Baltimore is another step closer to cleaning up sewer overflows that threaten Chesapeake Bay water quality. At the end of December, the city activated its major headworks upgrade at the Back River Wastewater Treatment Plant—bringing online a $430 million fix to sewage overflows that frequently dumped wastewater into homes, streets, and surrounding waterways during and after rainstorms.
Baltimore's Department of Public Works (DPW) estimates the upgrades are expected to eliminate more than 80 percent of the volume of sewage that previously overflowed from the city's aged sewer system.
"It's one of many projects in our portfolio right now that shows the power of public infrastructure investments," said Matt Garbark, deputy director of DPW. "We think this is going to take the system to the next level and make us a national leader in terms of water quality."
The city undertook the Headworks Project as part of its efforts to meet the requirements of a federal consent decree put in place in 2002 to ensure the city complies with the Clean Water Act. The consent decree was modified in 2017, after the city failed to meet the initial terms.
CBF has long advocated for the city to meet the requirements of the consent decree. We retained an expert to scrutinize the city's plan to stop sewer overflows and regularly met with city officials to track progress. We were pleased when the city increased public participation opportunities and imposed an aggressive schedule to complete the Headworks Project.
Baltimore's sewage overflows have long been a contentious issue throughout the Bay watershed, with watermen and other affected groups often urging the city and elected officials to fix the problem.
The new upgrades to the Back River Wastewater Treatment Plant are expected to solve a long-term problem that plagued Baltimore's sewer infrastructure. The pipes leading into the plant were designed poorly when built more than 100 years ago. Those pipes used gravity to transport wastewater to the plant, but were susceptible to backups of up to 10 miles in wet weather. When too much water overloaded the antiquated system, the excess wastewater dumped into outflows on the Jones Falls upstream from Penn Station and flowed into the Baltimore Harbor and Chesapeake Bay.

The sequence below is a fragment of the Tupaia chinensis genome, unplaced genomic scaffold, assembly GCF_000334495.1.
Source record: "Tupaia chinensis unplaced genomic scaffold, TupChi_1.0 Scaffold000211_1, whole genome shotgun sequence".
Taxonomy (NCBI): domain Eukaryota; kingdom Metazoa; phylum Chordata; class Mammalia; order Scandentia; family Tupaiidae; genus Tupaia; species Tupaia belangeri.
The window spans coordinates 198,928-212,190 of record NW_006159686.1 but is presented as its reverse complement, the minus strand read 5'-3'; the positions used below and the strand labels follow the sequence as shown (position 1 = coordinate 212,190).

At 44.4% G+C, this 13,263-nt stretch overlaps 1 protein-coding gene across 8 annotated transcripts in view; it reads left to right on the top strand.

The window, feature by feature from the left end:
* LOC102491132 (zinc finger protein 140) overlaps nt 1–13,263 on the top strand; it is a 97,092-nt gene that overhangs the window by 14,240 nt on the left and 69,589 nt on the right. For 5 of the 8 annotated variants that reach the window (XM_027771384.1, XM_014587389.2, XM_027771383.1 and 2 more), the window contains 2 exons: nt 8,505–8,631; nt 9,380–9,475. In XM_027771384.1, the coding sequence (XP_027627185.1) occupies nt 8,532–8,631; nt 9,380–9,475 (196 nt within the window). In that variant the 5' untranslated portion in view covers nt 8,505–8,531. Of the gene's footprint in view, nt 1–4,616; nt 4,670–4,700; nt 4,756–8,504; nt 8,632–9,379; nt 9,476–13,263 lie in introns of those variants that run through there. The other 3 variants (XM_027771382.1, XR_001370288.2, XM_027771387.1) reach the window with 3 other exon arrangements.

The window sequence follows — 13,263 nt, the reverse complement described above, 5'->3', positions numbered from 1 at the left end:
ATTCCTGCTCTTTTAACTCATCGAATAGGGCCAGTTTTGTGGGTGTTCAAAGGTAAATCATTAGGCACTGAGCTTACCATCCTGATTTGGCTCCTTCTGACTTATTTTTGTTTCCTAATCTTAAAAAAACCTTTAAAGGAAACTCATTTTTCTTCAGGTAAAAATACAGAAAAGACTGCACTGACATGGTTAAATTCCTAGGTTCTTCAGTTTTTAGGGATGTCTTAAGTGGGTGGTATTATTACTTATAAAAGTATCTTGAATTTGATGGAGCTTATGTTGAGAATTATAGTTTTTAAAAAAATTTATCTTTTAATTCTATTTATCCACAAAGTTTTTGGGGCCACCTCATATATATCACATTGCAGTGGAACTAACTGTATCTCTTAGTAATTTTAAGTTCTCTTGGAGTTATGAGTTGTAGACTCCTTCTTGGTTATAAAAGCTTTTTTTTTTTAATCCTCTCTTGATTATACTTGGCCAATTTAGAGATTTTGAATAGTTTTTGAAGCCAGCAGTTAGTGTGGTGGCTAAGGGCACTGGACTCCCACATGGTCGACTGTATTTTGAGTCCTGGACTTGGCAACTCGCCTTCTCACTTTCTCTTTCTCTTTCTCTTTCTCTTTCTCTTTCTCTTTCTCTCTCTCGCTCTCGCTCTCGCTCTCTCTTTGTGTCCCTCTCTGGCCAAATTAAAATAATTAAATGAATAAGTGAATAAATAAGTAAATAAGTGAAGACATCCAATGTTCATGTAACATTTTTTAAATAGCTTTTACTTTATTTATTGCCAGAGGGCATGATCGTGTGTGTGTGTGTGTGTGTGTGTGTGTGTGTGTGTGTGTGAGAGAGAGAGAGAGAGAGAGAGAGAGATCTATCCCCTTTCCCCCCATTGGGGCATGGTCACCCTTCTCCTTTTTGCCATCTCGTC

These overflows have been significant—the city reported tens of millions of gallons of sewage overflows in 2020 and 2019, according to data posted on the city's website.
With new pumps and storage tanks capable of holding 36 million gallons of wastewater, among other upgrades, the new headworks should solve the hydraulic issues that caused extensive backups.
Now, when wet weather causes heavy flows into the treatment plant, the excess wastewater drops into a chamber where it gets sucked up by the pumps into the plant or diverted into the holding tanks until the plant can treat the water.
"At the Chesapeake Bay Foundation, we were often frustrated with how long it took to upgrade this integral part of Baltimore's sewer system, but we're pleased to see this project come online," said CBF Maryland Executive Director Josh Kurtz. "We'll continue to monitor its effectiveness and ensure it works as city officials expect."
The upgrades should also help prevent residential sewer overflows, which send sewage up through toilets and create significant messes inside homes. CBF has worked with Baltimore residents to help them navigate city programs designed to refund the cost and time it took them to clean up homes fouled by sewage overflows.
While the Headworks Project will help improve water quality, especially in the area around Baltimore City, it's just a small part of the overall Chesapeake Bay cleanup. Cities, counties, states, and the wide coalition of clean water advocates must continue to work together to incrementally reduce pollutants from all sources to restore the Chesapeake Bay and protect its natural resources.